Understanding the W32Time service
Windows 2000 includes a service named W32Time that enables the computer to synchronize its system clock with a domain controller. While time synchronization is important in many situations, it's particularly important in light of Windows 2000's use of Kerberos as the default authentication mechanism. Kerberos uses the workstation's current time as part of the process for generating Kerberos authentication tickets. W32Time is an RFC-compliant implementation of the Simple Network Time Protocol used by time servers around the world.

The W32Time service startup is set to Automatic on workstations that are members of a domain. It's set to Manual for standalone workstations. You can view the service status and startup mode through the Services console in the Administrative Tools folder.

The W32Time service synchronizes time with the domain controller on startup and then every eight hours by default. W32Time adjusts the interval for the check downward depending on how far off the time is between the two. The minimum interval is 45 minutes.

Checking and setting your system clock
If you think your system's clock is off, you can perform a manual synchronization using the net time command. Open a command console and type net time without any other parameters to see the time on the domain controller. Windows displays the time on the server (see Figure A).

Figure A


If your system's time is off by more than an acceptable amount, you can use the net time /set command to synchronize the local clock with the time server's. Windows prompts you to verify that you want to match the time to the server, and it synchronizes when you press Y at the prompt (see Figure B).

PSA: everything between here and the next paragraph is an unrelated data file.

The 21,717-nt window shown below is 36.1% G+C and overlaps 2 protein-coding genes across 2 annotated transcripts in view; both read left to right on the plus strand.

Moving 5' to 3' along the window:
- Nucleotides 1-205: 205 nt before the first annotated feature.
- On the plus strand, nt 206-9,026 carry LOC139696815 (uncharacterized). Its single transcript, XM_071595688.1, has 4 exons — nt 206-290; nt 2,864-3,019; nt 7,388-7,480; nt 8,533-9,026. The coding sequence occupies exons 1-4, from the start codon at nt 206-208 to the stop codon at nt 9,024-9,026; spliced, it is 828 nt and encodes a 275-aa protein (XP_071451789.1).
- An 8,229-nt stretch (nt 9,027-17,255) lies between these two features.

Figure B


Synchronizing nondomain members
Even if your computer is not a domain member, you can still synchronize your time with a domain controller or other computer on the network acting as a time server.

To do so, open a command console and execute the command net time \\<computer> /set, where <computer> is the name of the computer acting as the time server (see Figure C). Windows will prompt you to verify that you want to synchronize the time setting with the remote computer's. Click Y to synchronize. (If you omit the /set switch, you can view the time at the server without synchronizing.)

Figure C

If you would like to read more tips, sign up for the Windows 2000 Professional TechMail. Let us know what you think about this article and the Windows 2000 Professional TechMail. Post a comment or send us a note.

About Bill Detwiler

Bill Detwiler is Managing Editor of TechRepublic and Tech Pro Research and the host of Cracking Open, CNET and TechRepublic's popular online show. Prior to joining TechRepublic in 2000, Bill was an IT manager, database administrator, and desktop supp...